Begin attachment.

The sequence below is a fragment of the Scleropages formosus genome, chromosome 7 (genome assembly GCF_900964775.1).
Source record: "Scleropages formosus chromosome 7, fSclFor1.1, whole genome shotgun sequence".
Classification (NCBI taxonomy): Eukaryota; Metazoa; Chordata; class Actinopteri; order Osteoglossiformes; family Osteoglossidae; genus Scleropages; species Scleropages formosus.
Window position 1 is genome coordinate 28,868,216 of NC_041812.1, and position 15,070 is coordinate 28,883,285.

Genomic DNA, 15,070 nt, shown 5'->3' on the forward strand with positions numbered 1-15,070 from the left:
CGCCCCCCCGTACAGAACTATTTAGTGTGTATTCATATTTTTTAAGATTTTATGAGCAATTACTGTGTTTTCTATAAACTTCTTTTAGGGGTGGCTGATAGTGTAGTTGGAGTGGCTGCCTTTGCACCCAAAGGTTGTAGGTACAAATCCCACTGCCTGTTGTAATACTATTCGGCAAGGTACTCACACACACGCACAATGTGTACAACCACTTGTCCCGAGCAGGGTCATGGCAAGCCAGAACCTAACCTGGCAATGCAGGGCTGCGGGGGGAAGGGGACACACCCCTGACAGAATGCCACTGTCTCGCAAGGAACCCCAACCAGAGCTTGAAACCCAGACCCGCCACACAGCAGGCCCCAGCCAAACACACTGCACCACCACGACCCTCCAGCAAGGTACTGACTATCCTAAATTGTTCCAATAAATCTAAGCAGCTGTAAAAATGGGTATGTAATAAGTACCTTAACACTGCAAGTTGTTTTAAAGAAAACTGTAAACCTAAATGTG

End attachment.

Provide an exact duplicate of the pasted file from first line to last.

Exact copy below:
The sequence below is a fragment of the Scleropages formosus genome, chromosome 7 (genome assembly GCF_900964775.1).
Source record: "Scleropages formosus chromosome 7, fSclFor1.1, whole genome shotgun sequence".
Classification (NCBI taxonomy): Eukaryota; Metazoa; Chordata; class Actinopteri; order Osteoglossiformes; family Osteoglossidae; genus Scleropages; species Scleropages formosus.
Window position 1 is genome coordinate 28,868,216 of NC_041812.1, and position 15,070 is coordinate 28,883,285.

Genomic DNA, 15,070 nt, shown 5'->3' on the forward strand with positions numbered 1-15,070 from the left:
CGCCCCCCCGTACAGAACTATTTAGTGTGTATTCATATTTTTTAAGATTTTATGAGCAATTACTGTGTTTTCTATAAACTTCTTTTAGGGGTGGCTGATAGTGTAGTTGGAGTGGCTGCCTTTGCACCCAAAGGTTGTAGGTACAAATCCCACTGCCTGTTGTAATACTATTCGGCAAGGTACTCACACACACGCACAATGTGTACAACCACTTGTCCCGAGCAGGGTCATGGCAAGCCAGAACCTAACCTGGCAATGCAGGGCTGCGGGGGGAAGGGGACACACCCCTGACAGAATGCCACTGTCTCGCAAGGAACCCCAACCAGAGCTTGAAACCCAGACCCGCCACACAGCAGGCCCCAGCCAAACACACTGCACCACCACGACCCTCCAGCAAGGTACTGACTATCCTAAATTGTTCCAATAAATCTAAGCAGCTGTAAAAATGGGTATGTAATAAGTACCTTAACACTGCAAGTTGTTTTAAAGAAAACTGTAAACCTAAATGTG